Electronic tax requirements are becoming more and more common, and not only among EU countries. It is worth mentioning recent developments in Egypt e-invoicing, the Kingdom of Saudi Arabia e-invoice resolution, and the United States e-invoicing market pilot. As the latest country set to join this club, Serbia is implementing mandatory e-invoicing from January 2022. Phase one will see it applied to the public sector.
The introduction of electronic invoicing in Serbia is mainly based on act no 44/2021, which dates to April 29, 2021. This legislation regulates issuance, delivery, receipt, processing, and storage of electronic invoices, as well as their content. It also provides a framework for the e-invoicing system, which will be managed by the Serbian government.
The entry into force of obligatory e-invoicing in Serbia will be rolled out in these stages:
⎯ The obligation of a public sector entity to receive and keep an electronic invoice issued, as well as the obligation to issue an electronic invoice to another public sector entity, will apply from January 1, 2022.
⎯ The obligation of a public sector entity to issue an electronic invoice to a private sector entity will apply from July 1, 2022.
⎯ The obligation of a private sector entity to issue an electronic invoice to a public sector entity will apply from 1 January, 2022.
⎯ The obligation of a private sector entity to receive and keep an electronic invoice issued by a public sector entity, as well as electronic invoices issued by a private sector entity, will apply from 1 July, 2022.
⎯ The obligation to issue and keep electronic invoices in transactions between private sector entities shall apply from 1 January 2023.
Non-compliance with the electronic invoicing requirement is subject to penalties of up to 2 million Serbian dinars (around 17,000 euros).
In principle, the Serbian e-invoicing system follows the so-called clearance model, which is already in place for example in Italy (SdI). This means that transmission and preliminary validation of electronic invoices is performed through an interface that is managed by the tax authorities. In Serbia, the national e-invoicing system is simply called the Sistem E-Faktura (www.efaktura.gov.rs). In addition, an ancillary system has been introduced to help taxpayers with the processing and storage of invoices, the Sistem za Upravljanje Fakturama (SUF), which can be found at www.esuf.rs and www.esuf.gov.rs.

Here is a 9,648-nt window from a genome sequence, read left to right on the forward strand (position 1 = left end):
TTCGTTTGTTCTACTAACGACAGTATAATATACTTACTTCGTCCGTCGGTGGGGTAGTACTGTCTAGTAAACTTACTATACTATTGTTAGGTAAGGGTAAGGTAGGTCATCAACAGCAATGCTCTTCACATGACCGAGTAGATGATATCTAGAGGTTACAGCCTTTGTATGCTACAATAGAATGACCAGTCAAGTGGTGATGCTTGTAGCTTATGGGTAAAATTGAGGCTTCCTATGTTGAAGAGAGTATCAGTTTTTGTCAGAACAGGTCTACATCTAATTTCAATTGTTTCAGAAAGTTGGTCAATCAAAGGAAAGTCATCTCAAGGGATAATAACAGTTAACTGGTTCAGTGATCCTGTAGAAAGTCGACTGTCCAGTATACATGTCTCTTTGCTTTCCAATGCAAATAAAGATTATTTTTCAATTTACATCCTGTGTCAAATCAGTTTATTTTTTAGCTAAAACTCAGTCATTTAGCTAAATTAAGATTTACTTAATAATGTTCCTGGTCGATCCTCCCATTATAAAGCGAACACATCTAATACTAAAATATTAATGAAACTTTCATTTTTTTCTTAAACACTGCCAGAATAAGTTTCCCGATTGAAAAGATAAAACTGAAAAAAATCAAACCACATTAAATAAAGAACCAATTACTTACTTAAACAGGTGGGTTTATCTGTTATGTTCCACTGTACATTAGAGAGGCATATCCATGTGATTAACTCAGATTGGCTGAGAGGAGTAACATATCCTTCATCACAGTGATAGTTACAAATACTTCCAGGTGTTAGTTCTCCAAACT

To start using the electronic invoicing system, a taxpayer first needs to register through the dedicated portal, which can be accessed at www.eid.gov.rs. Registration requires authentication using a qualified electronic certificate.
There are two main ways of creating, submitting, and receiving Serbian electronic invoices:
1) Manually through the e-invoicing portal
2) Directly from the taxpayer ERP system, such as through SAP using a dedicated API (application programming interface) provided by the Serbian tax authorities
Small taxpayers that do not issue a lot of invoices may want to take the manual option. However, for medium-sized and large taxpayers, which are likely to have comprehensive ERP systems, there is no practical alternative to connecting their ERP to the national electronic invoicing system through an API.
The Serbian e-invoicing API is REST API, which offers a number of methods for enabling communication with the government’s system. For example, issuing an invoice needs to be done using the ‘POST’ method. Once this has been performed successfully, the taxpayer receives a JSON response containing a unique invoice identifier (salesInvoiceId key). In order to use the API, taxpayers need to turn it on and generate a dedicated identification key. This should be done through the e-invoice portal (www.efaktura.gov.rs).
Similar to most e-tax requirements, Serbian electronic invoices need to be issued in XML format. Serbian XML e-invoices need to be in line with the UBL 2.1. standard. UBL (universal business language) is a set of standardized XML business documents, such as purchase orders, invoices, and logistics documents. The UBL standard is maintained by the OASIS Open organization.
The content of Serbian e-invoices is demanding. There are dozens of fields to be provided in the XML file, covering seller and buyer data, product data on goods, detailed VAT data, payment instructions, and so on.
Moreover, each document needs to be marked with a specific code indicating the type of invoice. For example, 380 refers to a standard invoice, 384 to a corrective invoice, and 386 to an advance payment invoice. There are two more codes: 381 and 383 indicating very specific non-standard scenarios.
A separate dictionary of codes is introduced for VAT categories (the TaxCategory field). For example, ‘S’ means standard rate, ‘AE’ means reverse charge settlement, and ‘E’ means exempt from VAT.
High time to start implementation of e-invoicing
Entities operating in the public sector should already start the implementation of solutions that enable transmission of e-invoices from January 2022. There is already a test environment (www.demoefaktura.mfin.gov.rs), provided by the Serbian Ministry of Finance, in which taxpayers can validate their systems.
However, companies that have to start using electronic invoices as of July 2022 (G2B) or January 2023 (B2B) should initiate steps towards the adoption of e-invoicing now. This is especially important given that there is not much information about Serbian e-invoicing available in English. Indeed, there is detailed technical guidance and even video instructions published by the Serbian tax authorities. However, all the resources are in Serbian. That might be an additional issue for multinational corporations, where many functions, such as IT or tax compliance, are centralized and e-invoicing is often managed by non-local employees.